Data: National Asian American Survey
Nearly one-third of likely voters who are Asian-American remain undecided about their choice for president, according to a new survey. But among those who express a favorite, they strongly prefer President Barack Obama to former Gov. Mitt Romney.
The independent, non-partisan National Asian American Survey interviewed a representative sample of more than 3,300 people for what the authors describe as the most comprehensive portrait of Asian-American political views.
Asian-American voters who are undecided could make a critical difference in the presidential election in the battleground states of Nevada, North Carolina and Virginia, said study co-author Karthick Ramakrishnan, an associate professor of political science at UC Riverside.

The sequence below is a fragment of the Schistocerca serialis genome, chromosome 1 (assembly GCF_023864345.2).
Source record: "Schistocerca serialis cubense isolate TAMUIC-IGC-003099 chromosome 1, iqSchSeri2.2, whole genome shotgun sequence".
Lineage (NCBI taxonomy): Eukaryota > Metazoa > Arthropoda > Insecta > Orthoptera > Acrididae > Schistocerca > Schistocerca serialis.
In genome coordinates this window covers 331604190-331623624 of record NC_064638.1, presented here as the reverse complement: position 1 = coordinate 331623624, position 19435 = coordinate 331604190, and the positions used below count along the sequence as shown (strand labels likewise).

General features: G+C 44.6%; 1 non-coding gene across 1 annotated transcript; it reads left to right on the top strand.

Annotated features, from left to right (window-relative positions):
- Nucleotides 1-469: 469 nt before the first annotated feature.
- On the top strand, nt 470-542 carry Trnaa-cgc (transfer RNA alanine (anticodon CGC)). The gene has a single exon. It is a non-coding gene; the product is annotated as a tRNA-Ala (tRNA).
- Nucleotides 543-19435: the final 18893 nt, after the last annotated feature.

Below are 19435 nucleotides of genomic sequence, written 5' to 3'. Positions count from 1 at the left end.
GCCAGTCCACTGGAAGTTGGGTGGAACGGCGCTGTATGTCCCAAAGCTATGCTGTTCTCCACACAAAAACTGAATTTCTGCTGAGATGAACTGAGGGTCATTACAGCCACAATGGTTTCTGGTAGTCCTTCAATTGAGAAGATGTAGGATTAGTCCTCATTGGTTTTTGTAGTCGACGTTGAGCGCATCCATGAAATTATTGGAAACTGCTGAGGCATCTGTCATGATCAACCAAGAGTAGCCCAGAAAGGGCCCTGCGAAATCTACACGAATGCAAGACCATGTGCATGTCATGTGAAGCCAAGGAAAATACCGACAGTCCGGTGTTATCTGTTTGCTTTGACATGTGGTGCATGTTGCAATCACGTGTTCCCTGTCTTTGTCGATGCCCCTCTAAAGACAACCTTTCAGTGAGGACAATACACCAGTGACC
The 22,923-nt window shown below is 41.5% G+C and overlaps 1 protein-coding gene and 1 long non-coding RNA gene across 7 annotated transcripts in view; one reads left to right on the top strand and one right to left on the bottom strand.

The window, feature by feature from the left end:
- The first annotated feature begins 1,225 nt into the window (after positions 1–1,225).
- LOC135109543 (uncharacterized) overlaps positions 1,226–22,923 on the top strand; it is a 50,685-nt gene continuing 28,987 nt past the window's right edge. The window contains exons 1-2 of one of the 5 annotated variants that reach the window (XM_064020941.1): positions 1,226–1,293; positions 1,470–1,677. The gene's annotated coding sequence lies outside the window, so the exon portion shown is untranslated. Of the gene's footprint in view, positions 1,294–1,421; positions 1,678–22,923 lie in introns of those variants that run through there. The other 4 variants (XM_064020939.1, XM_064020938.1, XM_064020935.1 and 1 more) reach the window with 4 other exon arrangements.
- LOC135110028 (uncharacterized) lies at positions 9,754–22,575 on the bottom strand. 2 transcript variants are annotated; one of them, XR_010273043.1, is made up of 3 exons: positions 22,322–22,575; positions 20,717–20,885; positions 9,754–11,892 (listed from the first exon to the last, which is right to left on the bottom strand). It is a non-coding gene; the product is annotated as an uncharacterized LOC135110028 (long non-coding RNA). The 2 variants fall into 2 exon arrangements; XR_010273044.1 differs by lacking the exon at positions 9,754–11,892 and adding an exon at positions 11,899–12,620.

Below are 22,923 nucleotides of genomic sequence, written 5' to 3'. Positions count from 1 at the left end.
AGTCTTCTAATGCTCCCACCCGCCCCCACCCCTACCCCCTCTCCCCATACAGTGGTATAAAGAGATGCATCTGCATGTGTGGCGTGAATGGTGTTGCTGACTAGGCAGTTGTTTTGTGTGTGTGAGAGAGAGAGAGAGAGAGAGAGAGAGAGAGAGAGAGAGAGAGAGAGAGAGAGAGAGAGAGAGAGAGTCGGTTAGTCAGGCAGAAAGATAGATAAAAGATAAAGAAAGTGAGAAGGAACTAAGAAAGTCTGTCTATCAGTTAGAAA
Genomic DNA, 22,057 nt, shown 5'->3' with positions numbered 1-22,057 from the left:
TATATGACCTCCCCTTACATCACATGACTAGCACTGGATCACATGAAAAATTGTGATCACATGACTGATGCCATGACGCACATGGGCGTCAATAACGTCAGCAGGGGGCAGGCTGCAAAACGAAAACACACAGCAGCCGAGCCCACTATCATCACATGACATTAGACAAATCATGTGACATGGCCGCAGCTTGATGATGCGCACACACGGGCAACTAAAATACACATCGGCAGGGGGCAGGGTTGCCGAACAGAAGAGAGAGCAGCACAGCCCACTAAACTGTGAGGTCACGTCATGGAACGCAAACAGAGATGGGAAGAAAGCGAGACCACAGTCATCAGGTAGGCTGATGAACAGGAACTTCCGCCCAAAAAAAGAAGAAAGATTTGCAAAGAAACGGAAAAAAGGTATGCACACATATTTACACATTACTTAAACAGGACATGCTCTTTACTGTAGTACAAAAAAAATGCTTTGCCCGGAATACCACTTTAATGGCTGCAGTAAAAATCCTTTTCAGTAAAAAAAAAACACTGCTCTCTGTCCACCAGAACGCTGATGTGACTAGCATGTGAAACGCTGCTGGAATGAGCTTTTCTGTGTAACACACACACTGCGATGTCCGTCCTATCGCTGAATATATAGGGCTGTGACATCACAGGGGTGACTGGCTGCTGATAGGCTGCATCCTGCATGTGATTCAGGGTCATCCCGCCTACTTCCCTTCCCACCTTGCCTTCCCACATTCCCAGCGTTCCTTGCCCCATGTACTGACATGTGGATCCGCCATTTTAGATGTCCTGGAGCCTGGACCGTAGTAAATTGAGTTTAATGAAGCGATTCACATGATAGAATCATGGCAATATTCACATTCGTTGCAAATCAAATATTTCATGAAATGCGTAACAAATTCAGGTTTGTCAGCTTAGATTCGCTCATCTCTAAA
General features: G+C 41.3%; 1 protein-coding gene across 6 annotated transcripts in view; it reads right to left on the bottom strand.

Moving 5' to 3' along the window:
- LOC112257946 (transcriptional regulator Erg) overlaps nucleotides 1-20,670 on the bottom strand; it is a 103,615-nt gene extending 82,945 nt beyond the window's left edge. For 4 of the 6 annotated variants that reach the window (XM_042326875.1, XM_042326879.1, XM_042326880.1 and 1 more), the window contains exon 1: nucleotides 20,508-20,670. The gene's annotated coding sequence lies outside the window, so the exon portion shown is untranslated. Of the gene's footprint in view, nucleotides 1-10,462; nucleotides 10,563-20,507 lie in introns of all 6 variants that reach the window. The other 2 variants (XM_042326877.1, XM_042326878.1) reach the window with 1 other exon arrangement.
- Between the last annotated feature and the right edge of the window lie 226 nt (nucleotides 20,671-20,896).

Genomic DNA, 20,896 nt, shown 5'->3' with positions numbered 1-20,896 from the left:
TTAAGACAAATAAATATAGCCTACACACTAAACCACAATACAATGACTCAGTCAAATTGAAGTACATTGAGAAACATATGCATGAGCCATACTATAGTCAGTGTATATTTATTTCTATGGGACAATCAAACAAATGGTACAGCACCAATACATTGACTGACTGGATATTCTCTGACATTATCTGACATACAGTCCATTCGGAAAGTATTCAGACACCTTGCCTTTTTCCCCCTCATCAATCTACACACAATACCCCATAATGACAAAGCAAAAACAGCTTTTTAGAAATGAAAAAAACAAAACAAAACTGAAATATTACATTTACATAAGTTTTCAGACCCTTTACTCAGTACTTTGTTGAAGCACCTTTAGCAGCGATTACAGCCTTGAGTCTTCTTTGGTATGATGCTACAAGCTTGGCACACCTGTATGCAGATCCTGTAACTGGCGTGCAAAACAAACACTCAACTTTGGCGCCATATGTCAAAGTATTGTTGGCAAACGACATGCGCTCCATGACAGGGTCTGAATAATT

Asian-Americans interviewed about top issues showed strong preferences for Obama's stances on women's rights, health care and immigration, and were about equally split in support for Obama's and Romney's ideas on how to deal with the budget deficit.
A few numbers from the survey:
32 percent -- Asian-American likely voters who are undecided. (In the general population, about 7 percent are undecided)
25 percent -- Congressional districts where more than five percent of voters are Asian-American
45 percent -- Asian-American citizens who can be described as "likely voters"
15 percent -- California's Asian-American population
51 percent -- Asian-American voters who are non-partisan
The survey's margin of error is plus or minus two percent on topics concerning all Asian-Americans, and higher on findings that refer to ethnic sub-groups within that population.